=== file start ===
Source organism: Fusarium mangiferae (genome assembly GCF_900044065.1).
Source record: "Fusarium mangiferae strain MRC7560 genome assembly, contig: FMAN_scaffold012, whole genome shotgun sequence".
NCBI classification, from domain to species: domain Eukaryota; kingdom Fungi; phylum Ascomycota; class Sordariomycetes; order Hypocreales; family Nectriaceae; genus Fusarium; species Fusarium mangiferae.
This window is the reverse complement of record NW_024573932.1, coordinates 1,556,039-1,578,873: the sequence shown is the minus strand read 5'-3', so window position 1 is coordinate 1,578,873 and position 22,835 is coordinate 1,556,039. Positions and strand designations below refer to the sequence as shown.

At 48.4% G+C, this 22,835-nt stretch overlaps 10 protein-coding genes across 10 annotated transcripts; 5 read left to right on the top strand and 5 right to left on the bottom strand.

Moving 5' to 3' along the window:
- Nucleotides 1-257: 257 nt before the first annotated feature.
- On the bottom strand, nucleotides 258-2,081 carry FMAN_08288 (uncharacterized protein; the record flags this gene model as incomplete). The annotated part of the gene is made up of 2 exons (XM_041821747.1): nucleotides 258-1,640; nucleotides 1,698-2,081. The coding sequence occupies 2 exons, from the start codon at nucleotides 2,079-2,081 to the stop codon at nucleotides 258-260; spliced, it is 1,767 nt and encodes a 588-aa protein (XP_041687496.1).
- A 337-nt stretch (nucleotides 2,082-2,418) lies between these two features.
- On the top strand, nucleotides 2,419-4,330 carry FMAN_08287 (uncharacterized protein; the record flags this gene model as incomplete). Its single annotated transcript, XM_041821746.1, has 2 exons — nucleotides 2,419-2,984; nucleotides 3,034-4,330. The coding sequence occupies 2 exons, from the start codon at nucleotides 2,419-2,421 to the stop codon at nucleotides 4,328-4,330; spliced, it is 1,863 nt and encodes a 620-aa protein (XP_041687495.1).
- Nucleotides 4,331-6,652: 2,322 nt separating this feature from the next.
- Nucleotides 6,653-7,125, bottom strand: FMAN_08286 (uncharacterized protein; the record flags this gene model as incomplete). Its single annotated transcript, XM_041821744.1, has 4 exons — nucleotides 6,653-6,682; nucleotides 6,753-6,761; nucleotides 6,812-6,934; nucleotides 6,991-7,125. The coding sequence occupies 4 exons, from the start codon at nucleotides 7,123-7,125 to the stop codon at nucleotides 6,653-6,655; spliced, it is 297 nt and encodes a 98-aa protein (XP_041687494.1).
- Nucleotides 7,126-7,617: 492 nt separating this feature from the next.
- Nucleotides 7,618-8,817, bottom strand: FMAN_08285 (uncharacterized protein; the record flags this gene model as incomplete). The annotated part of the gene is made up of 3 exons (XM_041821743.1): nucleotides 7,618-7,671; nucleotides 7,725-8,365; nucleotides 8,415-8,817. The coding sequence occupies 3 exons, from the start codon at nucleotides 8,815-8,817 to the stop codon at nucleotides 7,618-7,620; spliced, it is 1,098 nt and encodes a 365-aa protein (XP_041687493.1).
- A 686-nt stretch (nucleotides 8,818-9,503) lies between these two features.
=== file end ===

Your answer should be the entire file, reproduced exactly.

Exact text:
Source organism: Fusarium mangiferae (genome assembly GCF_900044065.1).
Source record: "Fusarium mangiferae strain MRC7560 genome assembly, contig: FMAN_scaffold012, whole genome shotgun sequence".
NCBI classification, from domain to species: domain Eukaryota; kingdom Fungi; phylum Ascomycota; class Sordariomycetes; order Hypocreales; family Nectriaceae; genus Fusarium; species Fusarium mangiferae.
This window is the reverse complement of record NW_024573932.1, coordinates 1,556,039-1,578,873: the sequence shown is the minus strand read 5'-3', so window position 1 is coordinate 1,578,873 and position 22,835 is coordinate 1,556,039. Positions and strand designations below refer to the sequence as shown.

At 48.4% G+C, this 22,835-nt stretch overlaps 10 protein-coding genes across 10 annotated transcripts; 5 read left to right on the top strand and 5 right to left on the bottom strand.

Moving 5' to 3' along the window:
- Nucleotides 1-257: 257 nt before the first annotated feature.
- On the bottom strand, nucleotides 258-2,081 carry FMAN_08288 (uncharacterized protein; the record flags this gene model as incomplete). The annotated part of the gene is made up of 2 exons (XM_041821747.1): nucleotides 258-1,640; nucleotides 1,698-2,081. The coding sequence occupies 2 exons, from the start codon at nucleotides 2,079-2,081 to the stop codon at nucleotides 258-260; spliced, it is 1,767 nt and encodes a 588-aa protein (XP_041687496.1).
- A 337-nt stretch (nucleotides 2,082-2,418) lies between these two features.
- On the top strand, nucleotides 2,419-4,330 carry FMAN_08287 (uncharacterized protein; the record flags this gene model as incomplete). Its single annotated transcript, XM_041821746.1, has 2 exons — nucleotides 2,419-2,984; nucleotides 3,034-4,330. The coding sequence occupies 2 exons, from the start codon at nucleotides 2,419-2,421 to the stop codon at nucleotides 4,328-4,330; spliced, it is 1,863 nt and encodes a 620-aa protein (XP_041687495.1).
- Nucleotides 4,331-6,652: 2,322 nt separating this feature from the next.
- Nucleotides 6,653-7,125, bottom strand: FMAN_08286 (uncharacterized protein; the record flags this gene model as incomplete). Its single annotated transcript, XM_041821744.1, has 4 exons — nucleotides 6,653-6,682; nucleotides 6,753-6,761; nucleotides 6,812-6,934; nucleotides 6,991-7,125. The coding sequence occupies 4 exons, from the start codon at nucleotides 7,123-7,125 to the stop codon at nucleotides 6,653-6,655; spliced, it is 297 nt and encodes a 98-aa protein (XP_041687494.1).
- Nucleotides 7,126-7,617: 492 nt separating this feature from the next.
- Nucleotides 7,618-8,817, bottom strand: FMAN_08285 (uncharacterized protein; the record flags this gene model as incomplete). The annotated part of the gene is made up of 3 exons (XM_041821743.1): nucleotides 7,618-7,671; nucleotides 7,725-8,365; nucleotides 8,415-8,817. The coding sequence occupies 3 exons, from the start codon at nucleotides 8,815-8,817 to the stop codon at nucleotides 7,618-7,620; spliced, it is 1,098 nt and encodes a 365-aa protein (XP_041687493.1).
- A 686-nt stretch (nucleotides 8,818-9,503) lies between these two features.